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eric joyce for PM!!!!
Great idea! Take some of the seats out of the chamber and install a long, and expensive Mahogany bar, and when Mister Speaker shouts 'Order!' he can collect his subsidised booze! :lol:

Roy.
 

Jacob

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Alf":50bnein9 said:
Some years ago now*, I tentatively made the suggestion on another forum that a better cap iron was the overlooked bargain/easy option to improve your planing experience. Silence fell. Tumbleweed rolled by. Then everyone resumed angsting over replacement irons. I confess I never dared mention it again. :lol:

*Sufficient years ago, I have a feeling the Clifton might have been the only available option to upgrade. Ah, dark days indeed.
Oh well Alf you know what they say: "a prophet hath no honour in his/her own country".
I've also got 2 blades (Smoothcut and Hock) but the difference they make to planing is trivial, barely noticeable in fact, compared to the cap iron difference.
As long as they are sharp there is no difference in use between them and any Stanley/Record blade.
 

David C

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Cap irons will not affect edgeholding ability.

However I suppose the benefits of a better blade become more apparent when working harder, abrasive timbers.

David C
 

Alf

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Jacob":2j8nz129 said:
Oh well Alf you know what they say: "a prophet hath no honour in his/her own country".
The galling thing is I'm not even in my own country - I'm in Cornwall... :lol:

At the risk of applying the Mk1 tin opener to the can of worms, concerning the better edge retention of after market irons - for a while I've wondered if there isn't a very real argument against them for the tyro. My reasoning is two-fold. 1) Sharpening only ever gets better with practice; actively lengthening the intervals between honing could actually be counter-productive. 2) The neophyte may acquire an erroneous perception of how long they should expect to go between honings. One seasoned plane user's "I don't need to sharpen as often" may turn in the reader's mind into "I hone once a month, tops". Whereas if you're not expecting the edge to last, you'll be more encouraged to freshen it up perhaps? Just seems to me that the beginner is seldom applying their new skills to abrasive exotics and so forth, and maybe they'd be better served with a more homely steel.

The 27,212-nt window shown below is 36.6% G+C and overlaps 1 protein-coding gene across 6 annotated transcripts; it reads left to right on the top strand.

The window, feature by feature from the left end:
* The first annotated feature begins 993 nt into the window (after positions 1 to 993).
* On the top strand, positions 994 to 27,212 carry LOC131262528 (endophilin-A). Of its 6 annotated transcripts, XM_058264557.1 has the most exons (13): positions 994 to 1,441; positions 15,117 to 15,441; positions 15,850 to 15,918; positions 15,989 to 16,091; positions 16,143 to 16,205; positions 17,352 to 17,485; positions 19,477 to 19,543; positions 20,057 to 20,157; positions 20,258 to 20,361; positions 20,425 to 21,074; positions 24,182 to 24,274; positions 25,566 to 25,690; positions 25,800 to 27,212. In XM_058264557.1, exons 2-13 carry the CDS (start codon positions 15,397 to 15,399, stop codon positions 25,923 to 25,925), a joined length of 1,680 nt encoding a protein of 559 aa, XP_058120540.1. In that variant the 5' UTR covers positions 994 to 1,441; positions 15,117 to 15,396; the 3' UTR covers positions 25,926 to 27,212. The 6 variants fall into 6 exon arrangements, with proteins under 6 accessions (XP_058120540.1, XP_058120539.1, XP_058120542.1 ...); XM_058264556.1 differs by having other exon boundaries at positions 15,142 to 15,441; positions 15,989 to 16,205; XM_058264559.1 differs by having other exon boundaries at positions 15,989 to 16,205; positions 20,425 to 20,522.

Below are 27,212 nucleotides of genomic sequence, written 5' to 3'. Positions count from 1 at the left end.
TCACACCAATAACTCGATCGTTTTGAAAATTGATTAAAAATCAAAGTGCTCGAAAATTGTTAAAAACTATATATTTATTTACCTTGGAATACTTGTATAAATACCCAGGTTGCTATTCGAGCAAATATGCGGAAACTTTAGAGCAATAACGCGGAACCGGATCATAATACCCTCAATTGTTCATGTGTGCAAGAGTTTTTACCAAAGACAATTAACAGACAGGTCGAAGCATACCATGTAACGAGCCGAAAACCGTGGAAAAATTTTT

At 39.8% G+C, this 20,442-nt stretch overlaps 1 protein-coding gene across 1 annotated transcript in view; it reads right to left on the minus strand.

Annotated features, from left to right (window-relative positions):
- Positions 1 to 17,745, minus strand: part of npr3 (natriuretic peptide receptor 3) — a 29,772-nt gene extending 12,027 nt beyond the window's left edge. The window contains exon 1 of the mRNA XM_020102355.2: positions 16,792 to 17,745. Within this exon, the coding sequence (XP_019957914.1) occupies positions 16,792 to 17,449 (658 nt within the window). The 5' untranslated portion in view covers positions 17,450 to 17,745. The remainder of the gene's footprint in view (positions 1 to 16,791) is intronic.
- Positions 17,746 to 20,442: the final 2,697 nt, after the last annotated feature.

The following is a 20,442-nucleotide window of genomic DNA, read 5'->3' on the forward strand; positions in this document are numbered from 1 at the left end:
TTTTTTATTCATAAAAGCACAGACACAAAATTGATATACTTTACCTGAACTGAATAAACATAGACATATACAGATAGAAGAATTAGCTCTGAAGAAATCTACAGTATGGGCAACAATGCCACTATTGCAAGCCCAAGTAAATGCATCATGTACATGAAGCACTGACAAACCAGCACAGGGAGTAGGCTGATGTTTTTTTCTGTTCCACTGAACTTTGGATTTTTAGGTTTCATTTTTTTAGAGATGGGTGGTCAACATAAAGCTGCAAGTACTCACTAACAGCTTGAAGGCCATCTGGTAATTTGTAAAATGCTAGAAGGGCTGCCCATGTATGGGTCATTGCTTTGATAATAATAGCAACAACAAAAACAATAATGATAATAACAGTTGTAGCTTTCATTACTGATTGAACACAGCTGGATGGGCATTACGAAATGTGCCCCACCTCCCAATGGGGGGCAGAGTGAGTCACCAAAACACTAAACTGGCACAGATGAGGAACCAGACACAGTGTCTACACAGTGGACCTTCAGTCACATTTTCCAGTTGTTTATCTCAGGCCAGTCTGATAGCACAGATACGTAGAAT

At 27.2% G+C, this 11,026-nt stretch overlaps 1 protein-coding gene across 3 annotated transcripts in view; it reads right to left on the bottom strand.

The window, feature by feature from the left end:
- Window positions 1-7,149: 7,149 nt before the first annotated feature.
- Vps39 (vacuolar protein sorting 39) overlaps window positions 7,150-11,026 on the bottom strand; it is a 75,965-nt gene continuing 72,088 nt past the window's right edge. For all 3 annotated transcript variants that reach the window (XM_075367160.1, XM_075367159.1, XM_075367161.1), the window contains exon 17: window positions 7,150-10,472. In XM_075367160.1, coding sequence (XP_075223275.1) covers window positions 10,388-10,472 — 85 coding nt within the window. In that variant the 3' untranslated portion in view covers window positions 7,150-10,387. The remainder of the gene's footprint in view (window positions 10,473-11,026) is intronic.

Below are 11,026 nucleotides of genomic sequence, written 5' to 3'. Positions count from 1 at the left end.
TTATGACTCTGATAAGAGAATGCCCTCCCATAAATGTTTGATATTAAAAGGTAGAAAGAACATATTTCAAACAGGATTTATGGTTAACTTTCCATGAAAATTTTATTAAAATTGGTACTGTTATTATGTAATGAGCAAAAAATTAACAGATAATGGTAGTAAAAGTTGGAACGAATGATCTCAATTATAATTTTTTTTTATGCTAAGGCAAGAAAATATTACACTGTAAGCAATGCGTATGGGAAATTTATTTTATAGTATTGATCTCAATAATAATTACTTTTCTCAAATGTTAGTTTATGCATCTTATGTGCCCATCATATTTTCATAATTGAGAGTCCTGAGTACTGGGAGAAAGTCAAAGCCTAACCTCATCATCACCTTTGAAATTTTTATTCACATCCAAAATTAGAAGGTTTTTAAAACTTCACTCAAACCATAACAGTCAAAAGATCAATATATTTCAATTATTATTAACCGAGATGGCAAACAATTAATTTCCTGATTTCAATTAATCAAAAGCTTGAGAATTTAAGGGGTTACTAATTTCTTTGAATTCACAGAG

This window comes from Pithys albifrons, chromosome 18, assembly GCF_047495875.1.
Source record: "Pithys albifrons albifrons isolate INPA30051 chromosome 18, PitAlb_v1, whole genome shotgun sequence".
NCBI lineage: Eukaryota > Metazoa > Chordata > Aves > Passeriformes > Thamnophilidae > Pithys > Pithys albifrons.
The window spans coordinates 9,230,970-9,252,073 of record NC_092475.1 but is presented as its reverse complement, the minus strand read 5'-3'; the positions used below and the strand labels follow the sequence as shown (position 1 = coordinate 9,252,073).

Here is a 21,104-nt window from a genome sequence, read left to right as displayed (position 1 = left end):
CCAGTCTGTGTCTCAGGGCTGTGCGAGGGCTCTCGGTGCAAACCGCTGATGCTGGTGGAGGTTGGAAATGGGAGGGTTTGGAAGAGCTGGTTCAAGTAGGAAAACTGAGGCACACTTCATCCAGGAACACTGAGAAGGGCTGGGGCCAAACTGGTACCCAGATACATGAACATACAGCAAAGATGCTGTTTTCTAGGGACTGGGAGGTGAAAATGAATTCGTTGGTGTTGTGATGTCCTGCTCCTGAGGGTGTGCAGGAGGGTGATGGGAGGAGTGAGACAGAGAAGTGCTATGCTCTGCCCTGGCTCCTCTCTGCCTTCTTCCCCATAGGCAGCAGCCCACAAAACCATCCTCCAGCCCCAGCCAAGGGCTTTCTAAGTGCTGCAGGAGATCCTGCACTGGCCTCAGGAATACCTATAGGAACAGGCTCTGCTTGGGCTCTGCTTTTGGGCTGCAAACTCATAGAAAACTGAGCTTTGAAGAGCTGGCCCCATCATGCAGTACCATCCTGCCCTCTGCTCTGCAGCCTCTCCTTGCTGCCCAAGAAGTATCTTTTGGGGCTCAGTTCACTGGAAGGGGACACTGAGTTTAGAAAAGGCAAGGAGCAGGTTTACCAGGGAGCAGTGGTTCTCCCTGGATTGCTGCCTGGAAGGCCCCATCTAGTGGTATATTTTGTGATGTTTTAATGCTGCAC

But I wander a little from the thrust of the thread. I shall gather up my rice bowl, go and sit under a rock on Bodmin Moor and await the arrival of the seekers of wisdom. (Open 10-4, closed for lunch. Wednesdays early closing)
 

David C

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Alf,

My counter view would be, that using a honing guide and Charlesworth methods, students get a wonderful edge on day one or possibly day two....

best wishes,

David
 

Jacob

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David C":21bokf1y said:
Alf,

My counter view would be, that using a honing guide and Charlesworth methods, students get a wonderful edge on day one or possibly day two....

best wishes,

David
Yebbut they still have to learn to do it properly. They might as well start freehand, in spite of the (very slight) difficulty. It never held anybody back in the past.
Most people learn to ride a bike without ever needing stabilisers!
 

Paul Chapman

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The performance of a plane is about more than just the sharpness of the blade. I bought my first three Record planes in the early 1970s. They weren't bad but not particularly good either. About the same time I bought a copy of "Planecraft" and read about the StaySet cap iron. It all made sense to me because I could see that the bent metal type of cap iron bent the thin Record blade. Telephoned Record only to be told that they no longer made them but the bloke I spoke to raved about the StaySet cap iron that was fitted to his plane.

A few years later Clifton started making and selling StaySet cap irons so I bought three and fitted them to my Records. What an improvement :shock: Later I fitted thicker Clifton blades - more improvement :shock: I concluded that it was all about the reduction in chatter and more rigidity.

Later I went the whole hog and bought some Clifton planes with their bedrock frogs. The difference was like chalk and cheese. The machining of the plane components was so good that everything fitted together as it should and the planes worked really well, however difficult the wood.

The conclusion I've reached is that blade sharpness is important but if the rest of the plane is rubbish you'll never get the best from the super-sharp blade.

Cheers :wink:

Paul
 

bugbear

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Jacob":2acva6vo said:
David C":2acva6vo said:
Alf,

My counter view would be, that using a honing guide and Charlesworth methods, students get a wonderful edge on day one or possibly day two....

best wishes,

David
Yebbut they still have to learn to do it properly.
It has become quite apparent to the thoughtful observer that there is no widely accepted definition of sharpening "properly"...

BugBear